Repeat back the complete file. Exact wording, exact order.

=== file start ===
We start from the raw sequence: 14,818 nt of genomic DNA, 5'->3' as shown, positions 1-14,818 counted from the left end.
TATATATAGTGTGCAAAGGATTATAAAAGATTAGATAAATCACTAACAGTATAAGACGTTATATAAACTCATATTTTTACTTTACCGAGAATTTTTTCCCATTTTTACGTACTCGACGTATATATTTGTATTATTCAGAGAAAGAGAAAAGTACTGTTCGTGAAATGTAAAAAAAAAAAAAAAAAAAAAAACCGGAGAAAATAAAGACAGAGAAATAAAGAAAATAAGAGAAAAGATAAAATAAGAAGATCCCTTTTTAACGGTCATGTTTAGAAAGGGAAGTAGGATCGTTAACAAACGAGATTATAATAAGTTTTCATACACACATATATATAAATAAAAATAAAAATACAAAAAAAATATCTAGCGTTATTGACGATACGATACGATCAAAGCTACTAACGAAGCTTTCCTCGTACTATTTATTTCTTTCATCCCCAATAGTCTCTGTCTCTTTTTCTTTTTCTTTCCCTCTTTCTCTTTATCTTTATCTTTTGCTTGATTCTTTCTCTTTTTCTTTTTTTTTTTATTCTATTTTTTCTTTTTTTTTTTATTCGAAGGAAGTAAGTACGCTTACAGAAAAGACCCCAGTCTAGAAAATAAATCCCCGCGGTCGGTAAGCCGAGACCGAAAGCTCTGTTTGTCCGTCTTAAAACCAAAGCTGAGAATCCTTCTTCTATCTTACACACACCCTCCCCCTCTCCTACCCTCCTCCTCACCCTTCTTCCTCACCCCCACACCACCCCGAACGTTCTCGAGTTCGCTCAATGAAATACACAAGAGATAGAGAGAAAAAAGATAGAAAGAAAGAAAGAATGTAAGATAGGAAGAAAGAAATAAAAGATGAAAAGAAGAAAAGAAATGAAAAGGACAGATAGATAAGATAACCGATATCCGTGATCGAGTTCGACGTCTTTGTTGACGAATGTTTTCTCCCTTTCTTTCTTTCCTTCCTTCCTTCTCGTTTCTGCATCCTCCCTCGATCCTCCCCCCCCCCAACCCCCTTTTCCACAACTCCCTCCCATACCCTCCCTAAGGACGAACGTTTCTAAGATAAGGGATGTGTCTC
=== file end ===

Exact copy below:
We start from the raw sequence: 14,818 nt of genomic DNA, 5'->3' as shown, positions 1-14,818 counted from the left end.
TATATATAGTGTGCAAAGGATTATAAAAGATTAGATAAATCACTAACAGTATAAGACGTTATATAAACTCATATTTTTACTTTACCGAGAATTTTTTCCCATTTTTACGTACTCGACGTATATATTTGTATTATTCAGAGAAAGAGAAAAGTACTGTTCGTGAAATGTAAAAAAAAAAAAAAAAAAAAAAACCGGAGAAAATAAAGACAGAGAAATAAAGAAAATAAGAGAAAAGATAAAATAAGAAGATCCCTTTTTAACGGTCATGTTTAGAAAGGGAAGTAGGATCGTTAACAAACGAGATTATAATAAGTTTTCATACACACATATATATAAATAAAAATAAAAATACAAAAAAAATATCTAGCGTTATTGACGATACGATACGATCAAAGCTACTAACGAAGCTTTCCTCGTACTATTTATTTCTTTCATCCCCAATAGTCTCTGTCTCTTTTTCTTTTTCTTTCCCTCTTTCTCTTTATCTTTATCTTTTGCTTGATTCTTTCTCTTTTTCTTTTTTTTTTTATTCTATTTTTTCTTTTTTTTTTTATTCGAAGGAAGTAAGTACGCTTACAGAAAAGACCCCAGTCTAGAAAATAAATCCCCGCGGTCGGTAAGCCGAGACCGAAAGCTCTGTTTGTCCGTCTTAAAACCAAAGCTGAGAATCCTTCTTCTATCTTACACACACCCTCCCCCTCTCCTACCCTCCTCCTCACCCTTCTTCCTCACCCCCACACCACCCCGAACGTTCTCGAGTTCGCTCAATGAAATACACAAGAGATAGAGAGAAAAAAGATAGAAAGAAAGAAAGAATGTAAGATAGGAAGAAAGAAATAAAAGATGAAAAGAAGAAAAGAAATGAAAAGGACAGATAGATAAGATAACCGATATCCGTGATCGAGTTCGACGTCTTTGTTGACGAATGTTTTCTCCCTTTCTTTCTTTCCTTCCTTCCTTCTCGTTTCTGCATCCTCCCTCGATCCTCCCCCCCCCCAACCCCCTTTTCCACAACTCCCTCCCATACCCTCCCTAAGGACGAACGTTTCTAAGATAAGGGATGTGTCTC